Gene Palmer, worker suspected of helping two convicts escape Dannemora prison in New York State, was quoted:
“With the money they pay you’ll go bald, you’ll have high blood pressure, you’ll become an alcoholic, you’ll divorce and then you’ll kill yourself,” he said, calling the workplace a “negative” environment.
Is there a case to be made that a disenchanted and alienated employee can be driven to the dark side? Is this merely at the extreme end of the ‘presenteeism’ scale that keeps organisations challenged as to how to keep people away from facebook and gainfully ‘employed’ for the requisite hours they are ‘clocked in’?
As with most things there are two sides. Having seen the conditions under which prison staff, supervisors and managers work, I have some sympathy. These are people working under the most extreme pressure. Can you imagine the quality of leadership required to keep people, every minute of every hour, on the right side of the ledger? This challenge is huge and unrelenting. Lives depend on it. Is it likely that such leadership exists in every corner of every prison?
Great leadership is hardly in abundance. It is all too rare. From retail stores to mines, leadership and ‘the human factor’ are, in some form or another, under constant pressure. There is a potential Gene Palmer in all too many workplaces; where people, year after year, feel insignificant, objectified, bypassed or patronised by an uncaring or possibly misguided, misinformed or even well-meaning employer. (That famous line about Mushroom Management where people are “kept in the dark and fed with s&^%.”)
In the 80s, Tom Peters and Robert Waterman published a book called “In Search of Excellence” which revealed the connection between real employee involvement in an enterprise and success across a range of metrics. A key factor was where employees felt (emphasis on emotion) significant and critical to business success……where they were trusted, informed and required to be the best of themselves.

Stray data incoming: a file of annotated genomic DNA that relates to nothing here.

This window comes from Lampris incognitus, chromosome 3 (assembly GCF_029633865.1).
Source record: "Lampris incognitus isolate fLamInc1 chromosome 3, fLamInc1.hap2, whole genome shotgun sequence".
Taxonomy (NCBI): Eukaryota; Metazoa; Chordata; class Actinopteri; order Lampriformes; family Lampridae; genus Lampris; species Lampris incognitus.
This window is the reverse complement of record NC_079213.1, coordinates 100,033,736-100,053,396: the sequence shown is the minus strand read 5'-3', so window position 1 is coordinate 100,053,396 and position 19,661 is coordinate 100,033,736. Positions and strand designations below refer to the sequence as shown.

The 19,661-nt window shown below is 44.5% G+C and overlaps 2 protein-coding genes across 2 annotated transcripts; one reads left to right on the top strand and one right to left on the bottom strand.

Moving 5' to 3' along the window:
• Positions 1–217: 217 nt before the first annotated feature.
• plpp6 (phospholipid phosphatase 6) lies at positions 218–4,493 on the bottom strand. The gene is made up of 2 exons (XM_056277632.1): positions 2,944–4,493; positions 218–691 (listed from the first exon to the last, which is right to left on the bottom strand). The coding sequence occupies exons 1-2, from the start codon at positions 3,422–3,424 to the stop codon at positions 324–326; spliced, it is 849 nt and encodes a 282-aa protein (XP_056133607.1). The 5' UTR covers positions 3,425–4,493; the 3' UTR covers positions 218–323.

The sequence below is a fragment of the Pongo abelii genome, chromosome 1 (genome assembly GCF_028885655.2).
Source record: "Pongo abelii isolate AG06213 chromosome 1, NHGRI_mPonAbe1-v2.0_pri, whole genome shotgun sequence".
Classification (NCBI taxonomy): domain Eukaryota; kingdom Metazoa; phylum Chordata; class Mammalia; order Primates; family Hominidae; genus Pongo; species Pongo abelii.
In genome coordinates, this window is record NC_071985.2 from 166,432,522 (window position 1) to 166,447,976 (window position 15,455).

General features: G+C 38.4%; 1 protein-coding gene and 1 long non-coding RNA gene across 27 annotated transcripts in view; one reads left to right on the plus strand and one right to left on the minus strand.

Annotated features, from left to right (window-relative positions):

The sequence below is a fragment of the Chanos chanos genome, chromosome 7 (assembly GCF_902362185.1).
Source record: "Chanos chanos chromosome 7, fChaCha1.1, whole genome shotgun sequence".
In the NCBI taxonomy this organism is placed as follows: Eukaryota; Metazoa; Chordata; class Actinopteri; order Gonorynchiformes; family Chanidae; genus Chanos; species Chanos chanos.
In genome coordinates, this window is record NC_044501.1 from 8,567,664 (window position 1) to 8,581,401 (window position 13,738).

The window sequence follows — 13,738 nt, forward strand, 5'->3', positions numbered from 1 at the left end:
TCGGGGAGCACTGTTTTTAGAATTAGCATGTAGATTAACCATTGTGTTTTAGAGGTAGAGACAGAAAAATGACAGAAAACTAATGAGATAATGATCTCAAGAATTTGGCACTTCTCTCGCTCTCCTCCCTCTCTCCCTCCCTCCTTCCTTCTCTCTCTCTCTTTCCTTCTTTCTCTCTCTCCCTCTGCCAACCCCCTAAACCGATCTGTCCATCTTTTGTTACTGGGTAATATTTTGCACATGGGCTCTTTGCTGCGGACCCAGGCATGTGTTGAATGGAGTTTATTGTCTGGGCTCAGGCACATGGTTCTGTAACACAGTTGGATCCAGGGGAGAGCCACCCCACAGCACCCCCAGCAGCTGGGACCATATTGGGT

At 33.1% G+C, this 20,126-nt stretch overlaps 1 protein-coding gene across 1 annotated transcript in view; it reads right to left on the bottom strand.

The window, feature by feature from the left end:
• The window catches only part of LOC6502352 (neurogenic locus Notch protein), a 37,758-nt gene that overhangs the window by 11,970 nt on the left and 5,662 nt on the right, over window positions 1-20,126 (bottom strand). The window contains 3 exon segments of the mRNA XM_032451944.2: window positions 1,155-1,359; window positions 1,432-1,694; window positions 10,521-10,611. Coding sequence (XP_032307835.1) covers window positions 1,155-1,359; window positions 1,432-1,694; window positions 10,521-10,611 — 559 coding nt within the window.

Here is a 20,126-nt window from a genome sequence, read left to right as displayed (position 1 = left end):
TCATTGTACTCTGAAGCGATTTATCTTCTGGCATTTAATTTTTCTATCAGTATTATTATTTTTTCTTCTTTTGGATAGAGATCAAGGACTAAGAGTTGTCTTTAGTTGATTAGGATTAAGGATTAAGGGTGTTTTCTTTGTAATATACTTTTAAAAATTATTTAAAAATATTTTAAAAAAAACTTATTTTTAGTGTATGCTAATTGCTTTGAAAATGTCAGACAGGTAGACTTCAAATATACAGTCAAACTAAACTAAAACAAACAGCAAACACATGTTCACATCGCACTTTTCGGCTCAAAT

At that time, it was not so much surprising as it was a relief that indeed it is profitable when a workplace aligns with the full actualization of human potential. “Not a normal person with something added but a normal person with nothing taken away.” (Charles Garfield)
Thirty years on, those organisations that get this right are still too few and finding them is still the search it ever was. There are all manner of theories as to why this is. The real question is: when will organisations call time on outmoded ways of thinking and managing and enjoy the type of success where everyone wins?
How much of this is because of management and how much because of the mental outlook of the employee? I do think sometimes people in exactly the same environment succeed and others fail because they train themselves to look for negatives whereas others see something differently. I’m not suggesting that working at a prison ins’t hard, but I’ve also seen from every side of the cube that it can come down to an individual’s personal experiences and outlook that gives them that glass-half empty approach that you simply can’t change with any amount of positive leadership.
I relate completely to what you said. Sometimes, patience is tried with some who constantly focus on the negatives. In my experience, people are highly susceptible to environment and one person with one manager responds very differently in the same organisation with a different person ‘at the helm’. But you can’t fake it. If you inherently value people, and they feel important, they tend to respond in a different way. That is my experience anyway, even working with people who I think I can’t possibly bring any hope to as their situation is so dire…..when we talk about how powerful they actually are, something in them comes alive and they all want to make a positive impact. Everyone has that inside and seem to be looking for either permission or inspiration to take charge of their circumstances. It delights me to see people do a complete shift in the space of a day, when they get a vision of how things can be different. It is powerful stuff. I want managers to realise their power too – to uplift and inspire or diminish and denegrate. We all have that power. How we use it, in every conversation, and then energy we bring to that conversation, is what differentiates the leaders, in every corner of the organisation. Thanks for the conversation! Cherri